Memorial Grove opens in Van Cortlandt Park

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When construction workers started work on Memorial Grove in April, there was no ceremonial groundbreaking, no city officials or politicians wearing hardhats. 

And when the grove finally opened days before Memorial Day, after countless setbacks and delays, there was no ribbon cutting or marching band. There was no ceremony on the perfect day for commemorating fallen soldiers inside the Grove made possible by veterans.

There were 39 plaques in front of 39 trees and two happy veterans from Kingsbridge.

Herb Barret and Don Tannen’s mission, which began in 2006, was to reconstruct the long-neglected memorial in Van Cortlandt Park near West 242nd Street that was originally built to acknowledge soldiers who died during World War I, World War II and the Korean War.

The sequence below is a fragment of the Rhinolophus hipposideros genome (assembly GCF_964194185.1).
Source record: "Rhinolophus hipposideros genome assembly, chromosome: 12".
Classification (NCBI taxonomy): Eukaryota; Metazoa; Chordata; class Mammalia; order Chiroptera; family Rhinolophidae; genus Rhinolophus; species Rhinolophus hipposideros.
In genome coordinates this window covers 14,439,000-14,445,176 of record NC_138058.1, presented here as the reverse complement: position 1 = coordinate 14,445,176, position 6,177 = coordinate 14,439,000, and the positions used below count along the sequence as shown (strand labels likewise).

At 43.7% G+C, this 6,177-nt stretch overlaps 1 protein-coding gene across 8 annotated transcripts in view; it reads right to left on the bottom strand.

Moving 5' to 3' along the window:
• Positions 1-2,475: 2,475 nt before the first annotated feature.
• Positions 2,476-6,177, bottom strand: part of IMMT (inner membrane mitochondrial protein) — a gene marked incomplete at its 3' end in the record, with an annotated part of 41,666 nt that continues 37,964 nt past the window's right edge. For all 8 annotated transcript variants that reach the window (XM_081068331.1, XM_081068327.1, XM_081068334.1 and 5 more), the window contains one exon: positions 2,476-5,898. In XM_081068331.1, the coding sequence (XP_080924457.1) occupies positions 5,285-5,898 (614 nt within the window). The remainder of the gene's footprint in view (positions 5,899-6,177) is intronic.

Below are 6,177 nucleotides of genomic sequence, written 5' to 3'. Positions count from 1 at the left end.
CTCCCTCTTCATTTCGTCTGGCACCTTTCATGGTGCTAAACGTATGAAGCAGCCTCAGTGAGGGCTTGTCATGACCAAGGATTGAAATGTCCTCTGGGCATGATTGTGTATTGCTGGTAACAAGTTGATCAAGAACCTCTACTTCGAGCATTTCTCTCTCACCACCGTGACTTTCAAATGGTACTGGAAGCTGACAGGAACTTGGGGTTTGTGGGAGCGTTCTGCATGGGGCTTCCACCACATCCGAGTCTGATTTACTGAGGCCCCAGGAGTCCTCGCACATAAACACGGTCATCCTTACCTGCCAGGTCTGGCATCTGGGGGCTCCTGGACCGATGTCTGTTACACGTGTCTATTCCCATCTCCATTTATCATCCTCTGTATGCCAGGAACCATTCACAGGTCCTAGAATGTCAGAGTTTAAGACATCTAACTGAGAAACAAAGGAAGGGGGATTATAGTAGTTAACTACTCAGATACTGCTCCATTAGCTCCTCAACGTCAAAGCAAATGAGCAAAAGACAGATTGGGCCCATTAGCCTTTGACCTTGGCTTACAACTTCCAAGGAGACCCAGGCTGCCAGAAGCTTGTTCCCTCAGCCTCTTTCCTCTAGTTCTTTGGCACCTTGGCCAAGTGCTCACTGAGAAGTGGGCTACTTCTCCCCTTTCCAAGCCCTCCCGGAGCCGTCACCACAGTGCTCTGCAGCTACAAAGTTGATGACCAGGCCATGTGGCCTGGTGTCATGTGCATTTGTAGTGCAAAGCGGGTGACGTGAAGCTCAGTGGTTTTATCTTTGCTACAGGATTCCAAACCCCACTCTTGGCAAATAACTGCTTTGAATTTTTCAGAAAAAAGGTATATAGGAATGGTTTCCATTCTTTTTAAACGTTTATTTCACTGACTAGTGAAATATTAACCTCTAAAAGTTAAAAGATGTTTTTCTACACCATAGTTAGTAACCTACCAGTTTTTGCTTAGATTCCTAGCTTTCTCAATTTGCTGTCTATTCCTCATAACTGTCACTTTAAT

Mr. Barret got local politicians and Community Board 8 to support the idea. In 2007, Assemblyman Jeffrey Dinowitz was able to convince the Department of Parks and Recreation to clean up the area and install a wire fence around the Grove. Then, in 2009, Councilman Oliver Koppell allocated $250,000 and the Parks Department began planning a restoration. 

Still, the site remained untouched for more than a year while Parks tried to choose a contractor. In early 2011, it looked like work was finally going to begin, but the hired contractor subverted its requirements for hiring a woman- or minority-owned subcontractor. The project was delayed again when the contractor’s plaques were not approved by the Parks Department because they displayed the wrong font and because workers had installed the wrong fencing.

Six years later, after dozens of visits to the community board to bemoan the city’s tangled bureaucracy, Mr. Barret’s grove is finally complete.

“It feels good,” he said on June 1 from the Grove.

Before Memorial Day, Mr. Barret walked around and placed a plastic flower next to each stone.

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